Vegan and Glutton Free in South Sudan
Introduction by Karim
I first met Rutendo Urenje ten years ago, in 2004, in Harare, Zimbabwe.
I was in Zimbabwe as part of an educational program I was beta-testing, called The Brick Project, which was the subject of my doctoral thesis at the Harvard Graduate School of Education. I was working with a private girls’ school in Mount Pleasant, Harare called Arundel Girls’ High School.
Rutendo was a high school student at Arundel and Rutendo’s father, Shepherd Urenje, was a Geography teacher at Arundel. Shepherd and I worked together to recruit some of the Arundel students to participate in an environmentally sustainable project to alleviate hunger in a nearby township called Porta Farm.
To read about my work on The Brick Project with Rutendo’s father, Shepherd Urenje, kindly click here.
Today, ten years later, Rutendo is studying for her masters degree in Human Rights Law at Lund University in Sweden. Rutendo is also a Managing Editor of the African Peace Journal and a member of the Board of Directors of Pencils for Africa. In her capacity as Managing Editor, Rutendo recently returned from a journalistic human rights reporting field expedition to South Sudan, Africa’s newest country.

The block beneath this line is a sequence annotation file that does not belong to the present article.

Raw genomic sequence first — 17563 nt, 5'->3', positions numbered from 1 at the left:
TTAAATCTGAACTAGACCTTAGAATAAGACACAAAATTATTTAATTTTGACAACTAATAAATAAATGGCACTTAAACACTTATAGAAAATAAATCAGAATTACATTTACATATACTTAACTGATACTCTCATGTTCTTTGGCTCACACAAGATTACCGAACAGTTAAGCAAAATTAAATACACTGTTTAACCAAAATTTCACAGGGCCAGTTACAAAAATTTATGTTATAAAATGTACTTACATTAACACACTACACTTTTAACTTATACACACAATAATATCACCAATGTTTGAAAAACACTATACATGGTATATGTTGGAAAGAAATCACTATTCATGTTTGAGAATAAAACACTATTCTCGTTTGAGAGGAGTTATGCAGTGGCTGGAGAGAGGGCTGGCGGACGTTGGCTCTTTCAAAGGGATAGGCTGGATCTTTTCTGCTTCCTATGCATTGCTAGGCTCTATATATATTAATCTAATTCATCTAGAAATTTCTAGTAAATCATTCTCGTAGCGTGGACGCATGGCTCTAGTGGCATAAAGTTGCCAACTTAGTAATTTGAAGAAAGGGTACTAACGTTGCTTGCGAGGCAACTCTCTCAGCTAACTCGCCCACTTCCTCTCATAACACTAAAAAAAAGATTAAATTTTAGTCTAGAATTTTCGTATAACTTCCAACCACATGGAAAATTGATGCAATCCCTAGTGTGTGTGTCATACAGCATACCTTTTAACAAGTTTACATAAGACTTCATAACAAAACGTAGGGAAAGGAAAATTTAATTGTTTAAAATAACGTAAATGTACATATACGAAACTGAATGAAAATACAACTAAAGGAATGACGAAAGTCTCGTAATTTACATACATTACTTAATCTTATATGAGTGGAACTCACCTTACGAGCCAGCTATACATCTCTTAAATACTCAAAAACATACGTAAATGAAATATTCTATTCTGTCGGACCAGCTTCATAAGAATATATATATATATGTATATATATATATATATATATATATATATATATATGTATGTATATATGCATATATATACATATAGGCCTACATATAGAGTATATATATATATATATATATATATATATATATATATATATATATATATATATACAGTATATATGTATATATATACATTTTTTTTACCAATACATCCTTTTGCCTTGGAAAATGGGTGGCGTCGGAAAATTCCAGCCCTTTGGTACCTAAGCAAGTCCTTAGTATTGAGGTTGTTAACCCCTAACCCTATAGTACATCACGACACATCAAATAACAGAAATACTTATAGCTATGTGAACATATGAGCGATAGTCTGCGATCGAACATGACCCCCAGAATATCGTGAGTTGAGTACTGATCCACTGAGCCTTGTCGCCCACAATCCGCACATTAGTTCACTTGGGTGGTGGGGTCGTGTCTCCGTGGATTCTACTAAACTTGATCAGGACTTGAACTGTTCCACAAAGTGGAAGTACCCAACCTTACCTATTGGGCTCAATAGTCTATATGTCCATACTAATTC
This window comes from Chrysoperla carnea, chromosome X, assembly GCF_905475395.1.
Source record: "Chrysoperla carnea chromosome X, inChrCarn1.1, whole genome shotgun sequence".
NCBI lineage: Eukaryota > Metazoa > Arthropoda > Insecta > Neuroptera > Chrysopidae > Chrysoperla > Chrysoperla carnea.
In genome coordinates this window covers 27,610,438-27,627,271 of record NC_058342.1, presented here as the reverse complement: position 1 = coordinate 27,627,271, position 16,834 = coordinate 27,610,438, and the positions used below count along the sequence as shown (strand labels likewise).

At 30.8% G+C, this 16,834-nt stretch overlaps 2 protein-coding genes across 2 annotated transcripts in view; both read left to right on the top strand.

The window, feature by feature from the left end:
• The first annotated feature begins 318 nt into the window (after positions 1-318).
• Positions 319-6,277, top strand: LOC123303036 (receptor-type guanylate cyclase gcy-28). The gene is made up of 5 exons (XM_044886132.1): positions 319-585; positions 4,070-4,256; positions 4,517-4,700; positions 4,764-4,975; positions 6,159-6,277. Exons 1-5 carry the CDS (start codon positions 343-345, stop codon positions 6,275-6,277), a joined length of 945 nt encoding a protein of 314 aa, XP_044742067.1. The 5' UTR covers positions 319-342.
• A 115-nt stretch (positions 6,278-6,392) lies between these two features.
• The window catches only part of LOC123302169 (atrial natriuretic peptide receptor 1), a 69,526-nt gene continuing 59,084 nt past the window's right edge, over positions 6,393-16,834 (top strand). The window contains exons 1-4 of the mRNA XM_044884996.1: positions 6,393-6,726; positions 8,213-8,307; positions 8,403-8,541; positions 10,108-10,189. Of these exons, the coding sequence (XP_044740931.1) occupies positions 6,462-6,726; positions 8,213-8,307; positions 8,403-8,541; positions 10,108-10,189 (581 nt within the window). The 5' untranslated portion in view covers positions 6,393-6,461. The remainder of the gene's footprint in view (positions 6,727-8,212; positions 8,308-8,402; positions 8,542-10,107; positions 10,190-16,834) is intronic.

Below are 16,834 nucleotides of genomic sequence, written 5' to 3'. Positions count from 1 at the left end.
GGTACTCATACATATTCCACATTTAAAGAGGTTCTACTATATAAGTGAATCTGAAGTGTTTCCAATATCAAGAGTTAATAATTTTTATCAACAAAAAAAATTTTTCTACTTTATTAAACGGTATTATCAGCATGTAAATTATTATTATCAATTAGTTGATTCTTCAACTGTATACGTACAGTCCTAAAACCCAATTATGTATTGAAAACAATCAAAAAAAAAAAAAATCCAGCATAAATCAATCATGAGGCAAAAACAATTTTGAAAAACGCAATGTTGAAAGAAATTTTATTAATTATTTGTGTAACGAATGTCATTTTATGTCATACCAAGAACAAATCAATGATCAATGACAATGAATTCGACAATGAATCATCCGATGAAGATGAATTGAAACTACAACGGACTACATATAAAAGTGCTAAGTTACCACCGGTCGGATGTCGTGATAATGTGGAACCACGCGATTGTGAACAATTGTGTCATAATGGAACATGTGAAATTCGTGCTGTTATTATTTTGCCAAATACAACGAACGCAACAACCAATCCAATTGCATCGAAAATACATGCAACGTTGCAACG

What follows is the very first in a series of travelogues of Rutendo’s experiences in South Sudan.
Rutendo, can you tell me how you got from Sweden to South Sudan?
Well Karim, I live in Malmo, Sweden so I first took a train to Copenhagen, Denmark.
From Copenhagen, I flew to Vienna, Austria and then flew from Vienna to Cairo, Egypt.
In Cairo, I met with a representative of the United Nations High Commission for Refugees from which I learned much about water and sanitation in South Sudan. After spending a night in Cairo I flew on to Juba, South Sudan.
What was it like arriving in Juba, South Sudan for the first time?
From the airplane, I could already see all the ramshackle and makeshift dwellings of people who are living a subsistence life, scraping below the poverty line. However, for the first three days after I landed in Juba, it was a surreal experience for me because I was attending a workshop at the Quality Hotel in Juba.